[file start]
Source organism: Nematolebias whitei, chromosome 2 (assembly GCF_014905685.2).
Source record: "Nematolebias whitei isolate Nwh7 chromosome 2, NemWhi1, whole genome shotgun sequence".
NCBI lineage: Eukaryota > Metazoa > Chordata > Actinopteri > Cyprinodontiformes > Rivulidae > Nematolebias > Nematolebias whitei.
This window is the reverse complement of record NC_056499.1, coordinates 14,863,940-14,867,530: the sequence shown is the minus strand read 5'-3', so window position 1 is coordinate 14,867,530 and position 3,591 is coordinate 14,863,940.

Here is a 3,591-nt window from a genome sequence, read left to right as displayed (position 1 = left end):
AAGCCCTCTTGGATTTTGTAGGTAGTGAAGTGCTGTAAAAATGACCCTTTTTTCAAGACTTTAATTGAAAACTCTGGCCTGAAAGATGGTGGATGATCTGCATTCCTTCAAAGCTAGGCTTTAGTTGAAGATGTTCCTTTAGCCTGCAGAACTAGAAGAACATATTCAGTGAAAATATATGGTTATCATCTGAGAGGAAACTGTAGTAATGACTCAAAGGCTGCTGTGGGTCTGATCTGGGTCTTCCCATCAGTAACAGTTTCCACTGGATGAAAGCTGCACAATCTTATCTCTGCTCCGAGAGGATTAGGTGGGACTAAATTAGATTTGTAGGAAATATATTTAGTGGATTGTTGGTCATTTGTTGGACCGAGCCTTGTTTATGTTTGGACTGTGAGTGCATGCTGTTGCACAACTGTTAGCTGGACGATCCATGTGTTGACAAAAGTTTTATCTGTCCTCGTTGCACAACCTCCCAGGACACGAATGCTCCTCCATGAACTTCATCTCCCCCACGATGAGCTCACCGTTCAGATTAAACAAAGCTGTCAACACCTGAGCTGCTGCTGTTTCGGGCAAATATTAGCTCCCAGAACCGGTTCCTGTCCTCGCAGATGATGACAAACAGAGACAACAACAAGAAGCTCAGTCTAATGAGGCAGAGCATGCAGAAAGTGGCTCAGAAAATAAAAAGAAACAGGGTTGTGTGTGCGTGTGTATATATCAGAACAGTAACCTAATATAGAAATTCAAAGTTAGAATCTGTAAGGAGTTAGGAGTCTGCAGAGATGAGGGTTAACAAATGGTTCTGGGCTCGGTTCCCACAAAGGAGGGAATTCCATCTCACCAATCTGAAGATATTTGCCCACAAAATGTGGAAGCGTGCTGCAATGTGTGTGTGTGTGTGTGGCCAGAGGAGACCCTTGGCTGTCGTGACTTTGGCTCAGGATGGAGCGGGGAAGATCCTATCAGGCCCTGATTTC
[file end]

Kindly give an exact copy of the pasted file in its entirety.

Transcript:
Source organism: Nematolebias whitei, chromosome 2 (assembly GCF_014905685.2).
Source record: "Nematolebias whitei isolate Nwh7 chromosome 2, NemWhi1, whole genome shotgun sequence".
NCBI lineage: Eukaryota > Metazoa > Chordata > Actinopteri > Cyprinodontiformes > Rivulidae > Nematolebias > Nematolebias whitei.
This window is the reverse complement of record NC_056499.1, coordinates 14,863,940-14,867,530: the sequence shown is the minus strand read 5'-3', so window position 1 is coordinate 14,867,530 and position 3,591 is coordinate 14,863,940.

Here is a 3,591-nt window from a genome sequence, read left to right as displayed (position 1 = left end):
AAGCCCTCTTGGATTTTGTAGGTAGTGAAGTGCTGTAAAAATGACCCTTTTTTCAAGACTTTAATTGAAAACTCTGGCCTGAAAGATGGTGGATGATCTGCATTCCTTCAAAGCTAGGCTTTAGTTGAAGATGTTCCTTTAGCCTGCAGAACTAGAAGAACATATTCAGTGAAAATATATGGTTATCATCTGAGAGGAAACTGTAGTAATGACTCAAAGGCTGCTGTGGGTCTGATCTGGGTCTTCCCATCAGTAACAGTTTCCACTGGATGAAAGCTGCACAATCTTATCTCTGCTCCGAGAGGATTAGGTGGGACTAAATTAGATTTGTAGGAAATATATTTAGTGGATTGTTGGTCATTTGTTGGACCGAGCCTTGTTTATGTTTGGACTGTGAGTGCATGCTGTTGCACAACTGTTAGCTGGACGATCCATGTGTTGACAAAAGTTTTATCTGTCCTCGTTGCACAACCTCCCAGGACACGAATGCTCCTCCATGAACTTCATCTCCCCCACGATGAGCTCACCGTTCAGATTAAACAAAGCTGTCAACACCTGAGCTGCTGCTGTTTCGGGCAAATATTAGCTCCCAGAACCGGTTCCTGTCCTCGCAGATGATGACAAACAGAGACAACAACAAGAAGCTCAGTCTAATGAGGCAGAGCATGCAGAAAGTGGCTCAGAAAATAAAAAGAAACAGGGTTGTGTGTGCGTGTGTATATATCAGAACAGTAACCTAATATAGAAATTCAAAGTTAGAATCTGTAAGGAGTTAGGAGTCTGCAGAGATGAGGGTTAACAAATGGTTCTGGGCTCGGTTCCCACAAAGGAGGGAATTCCATCTCACCAATCTGAAGATATTTGCCCACAAAATGTGGAAGCGTGCTGCAATGTGTGTGTGTGTGTGTGGCCAGAGGAGACCCTTGGCTGTCGTGACTTTGGCTCAGGATGGAGCGGGGAAGATCCTATCAGGCCCTGATTTC